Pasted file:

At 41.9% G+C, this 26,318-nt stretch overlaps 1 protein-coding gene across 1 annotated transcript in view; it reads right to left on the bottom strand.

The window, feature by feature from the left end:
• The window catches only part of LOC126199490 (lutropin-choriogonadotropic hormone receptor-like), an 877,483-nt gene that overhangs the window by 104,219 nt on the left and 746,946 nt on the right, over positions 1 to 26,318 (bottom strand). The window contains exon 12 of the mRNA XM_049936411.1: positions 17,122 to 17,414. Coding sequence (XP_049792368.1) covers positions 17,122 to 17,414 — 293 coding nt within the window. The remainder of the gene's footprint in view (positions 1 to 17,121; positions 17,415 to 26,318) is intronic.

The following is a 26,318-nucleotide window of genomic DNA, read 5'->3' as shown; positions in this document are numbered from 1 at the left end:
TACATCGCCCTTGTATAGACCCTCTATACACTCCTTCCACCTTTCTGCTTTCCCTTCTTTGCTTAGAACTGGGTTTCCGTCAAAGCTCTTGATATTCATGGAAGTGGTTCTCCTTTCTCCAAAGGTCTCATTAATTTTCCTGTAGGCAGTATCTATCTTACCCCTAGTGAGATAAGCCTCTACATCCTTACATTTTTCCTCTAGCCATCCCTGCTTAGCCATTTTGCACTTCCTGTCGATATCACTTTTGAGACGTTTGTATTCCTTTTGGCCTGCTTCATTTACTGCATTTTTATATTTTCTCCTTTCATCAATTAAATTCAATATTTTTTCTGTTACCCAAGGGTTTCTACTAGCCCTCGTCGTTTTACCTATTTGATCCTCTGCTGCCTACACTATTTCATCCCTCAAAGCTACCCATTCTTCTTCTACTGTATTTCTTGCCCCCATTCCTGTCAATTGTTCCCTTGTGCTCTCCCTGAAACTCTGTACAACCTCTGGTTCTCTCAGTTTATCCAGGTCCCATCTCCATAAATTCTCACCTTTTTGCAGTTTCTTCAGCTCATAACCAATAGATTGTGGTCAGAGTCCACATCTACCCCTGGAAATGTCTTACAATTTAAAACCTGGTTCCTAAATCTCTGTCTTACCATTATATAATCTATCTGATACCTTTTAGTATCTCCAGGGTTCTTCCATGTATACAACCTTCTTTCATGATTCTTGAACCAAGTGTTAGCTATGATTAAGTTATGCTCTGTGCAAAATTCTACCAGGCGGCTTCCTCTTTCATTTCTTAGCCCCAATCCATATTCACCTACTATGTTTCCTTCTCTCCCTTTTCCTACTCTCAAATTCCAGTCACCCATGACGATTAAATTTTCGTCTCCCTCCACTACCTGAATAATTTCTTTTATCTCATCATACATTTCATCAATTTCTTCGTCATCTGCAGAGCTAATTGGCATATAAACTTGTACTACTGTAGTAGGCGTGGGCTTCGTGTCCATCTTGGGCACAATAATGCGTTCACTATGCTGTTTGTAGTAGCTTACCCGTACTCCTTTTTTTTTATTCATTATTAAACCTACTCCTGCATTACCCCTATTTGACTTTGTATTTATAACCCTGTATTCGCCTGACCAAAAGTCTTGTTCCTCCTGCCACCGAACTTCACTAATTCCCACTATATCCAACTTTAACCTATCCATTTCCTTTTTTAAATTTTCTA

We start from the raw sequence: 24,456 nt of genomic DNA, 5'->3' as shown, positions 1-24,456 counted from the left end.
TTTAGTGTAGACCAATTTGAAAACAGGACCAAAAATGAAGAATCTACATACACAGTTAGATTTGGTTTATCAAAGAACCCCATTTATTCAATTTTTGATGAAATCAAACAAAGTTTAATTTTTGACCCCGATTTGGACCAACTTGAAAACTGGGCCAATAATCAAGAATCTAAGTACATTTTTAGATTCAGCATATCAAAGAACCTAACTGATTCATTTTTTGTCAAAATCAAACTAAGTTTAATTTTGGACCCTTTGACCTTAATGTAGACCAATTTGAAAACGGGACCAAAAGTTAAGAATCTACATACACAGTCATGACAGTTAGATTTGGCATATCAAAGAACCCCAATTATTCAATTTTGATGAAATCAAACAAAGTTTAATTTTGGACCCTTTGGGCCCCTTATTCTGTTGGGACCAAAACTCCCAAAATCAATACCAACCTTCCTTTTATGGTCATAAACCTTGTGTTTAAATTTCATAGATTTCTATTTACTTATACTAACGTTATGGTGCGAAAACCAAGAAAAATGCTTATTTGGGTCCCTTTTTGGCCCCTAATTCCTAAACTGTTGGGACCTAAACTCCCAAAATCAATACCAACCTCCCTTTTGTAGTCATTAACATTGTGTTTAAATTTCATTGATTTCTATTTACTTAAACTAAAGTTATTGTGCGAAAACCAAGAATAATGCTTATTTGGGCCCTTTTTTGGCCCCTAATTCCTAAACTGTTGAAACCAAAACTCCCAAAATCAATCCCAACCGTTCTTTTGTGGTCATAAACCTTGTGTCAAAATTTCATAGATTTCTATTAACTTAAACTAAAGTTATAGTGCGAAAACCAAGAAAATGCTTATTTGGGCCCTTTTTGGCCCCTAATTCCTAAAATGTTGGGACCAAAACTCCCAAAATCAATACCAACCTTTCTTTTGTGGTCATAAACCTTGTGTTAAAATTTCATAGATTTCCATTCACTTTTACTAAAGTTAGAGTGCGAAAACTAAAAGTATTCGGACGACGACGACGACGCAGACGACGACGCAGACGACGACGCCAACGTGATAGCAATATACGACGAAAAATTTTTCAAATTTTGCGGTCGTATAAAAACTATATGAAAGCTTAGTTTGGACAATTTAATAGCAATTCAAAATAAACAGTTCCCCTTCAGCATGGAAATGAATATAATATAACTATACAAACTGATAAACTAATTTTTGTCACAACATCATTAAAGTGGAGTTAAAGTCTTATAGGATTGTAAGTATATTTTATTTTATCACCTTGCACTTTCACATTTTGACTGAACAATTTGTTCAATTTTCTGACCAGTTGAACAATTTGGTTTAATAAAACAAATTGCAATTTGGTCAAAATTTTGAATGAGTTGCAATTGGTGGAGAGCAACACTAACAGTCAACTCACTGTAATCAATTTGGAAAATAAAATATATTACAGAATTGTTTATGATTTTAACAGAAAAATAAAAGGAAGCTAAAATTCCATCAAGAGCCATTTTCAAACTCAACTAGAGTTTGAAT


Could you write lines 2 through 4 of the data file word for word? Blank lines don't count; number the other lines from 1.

The window, feature by feature from the left end:
• The window catches only part of LOC126199490 (lutropin-choriogonadotropic hormone receptor-like), an 877,483-nt gene that overhangs the window by 104,219 nt on the left and 746,946 nt on the right, over positions 1 to 26,318 (bottom strand). The window contains exon 12 of the mRNA XM_049936411.1: positions 17,122 to 17,414. Coding sequence (XP_049792368.1) covers positions 17,122 to 17,414 — 293 coding nt within the window. The remainder of the gene's footprint in view (positions 1 to 17,121; positions 17,415 to 26,318) is intronic.

The following is a 26,318-nucleotide window of genomic DNA, read 5'->3' as shown; positions in this document are numbered from 1 at the left end: